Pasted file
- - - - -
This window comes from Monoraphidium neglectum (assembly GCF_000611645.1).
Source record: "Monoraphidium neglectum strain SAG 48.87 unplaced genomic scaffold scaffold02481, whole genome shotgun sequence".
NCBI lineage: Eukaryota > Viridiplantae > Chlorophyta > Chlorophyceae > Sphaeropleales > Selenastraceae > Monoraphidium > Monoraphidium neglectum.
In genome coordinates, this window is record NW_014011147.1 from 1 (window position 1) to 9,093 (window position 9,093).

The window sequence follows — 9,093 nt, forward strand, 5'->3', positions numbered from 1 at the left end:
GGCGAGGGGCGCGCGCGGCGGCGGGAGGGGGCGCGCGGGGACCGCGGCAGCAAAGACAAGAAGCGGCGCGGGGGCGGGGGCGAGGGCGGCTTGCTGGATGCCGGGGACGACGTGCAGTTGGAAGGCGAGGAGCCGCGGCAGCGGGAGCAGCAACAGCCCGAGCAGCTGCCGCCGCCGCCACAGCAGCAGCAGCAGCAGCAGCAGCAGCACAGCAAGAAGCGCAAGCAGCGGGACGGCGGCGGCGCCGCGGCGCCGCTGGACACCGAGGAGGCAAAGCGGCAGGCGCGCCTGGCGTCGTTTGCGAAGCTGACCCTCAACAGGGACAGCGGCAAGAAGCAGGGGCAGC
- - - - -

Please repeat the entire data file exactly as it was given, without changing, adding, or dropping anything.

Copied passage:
This window comes from Monoraphidium neglectum (assembly GCF_000611645.1).
Source record: "Monoraphidium neglectum strain SAG 48.87 unplaced genomic scaffold scaffold02481, whole genome shotgun sequence".
NCBI lineage: Eukaryota > Viridiplantae > Chlorophyta > Chlorophyceae > Sphaeropleales > Selenastraceae > Monoraphidium > Monoraphidium neglectum.
In genome coordinates, this window is record NW_014011147.1 from 1 (window position 1) to 9,093 (window position 9,093).

The window sequence follows — 9,093 nt, forward strand, 5'->3', positions numbered from 1 at the left end:
GGCGAGGGGCGCGCGCGGCGGCGGGAGGGGGCGCGCGGGGACCGCGGCAGCAAAGACAAGAAGCGGCGCGGGGGCGGGGGCGAGGGCGGCTTGCTGGATGCCGGGGACGACGTGCAGTTGGAAGGCGAGGAGCCGCGGCAGCGGGAGCAGCAACAGCCCGAGCAGCTGCCGCCGCCGCCACAGCAGCAGCAGCAGCAGCAGCAGCAGCACAGCAAGAAGCGCAAGCAGCGGGACGGCGGCGGCGCCGCGGCGCCGCTGGACACCGAGGAGGCAAAGCGGCAGGCGCGCCTGGCGTCGTTTGCGAAGCTGACCCTCAACAGGGACAGCGGCAAGAAGCAGGGGCAGC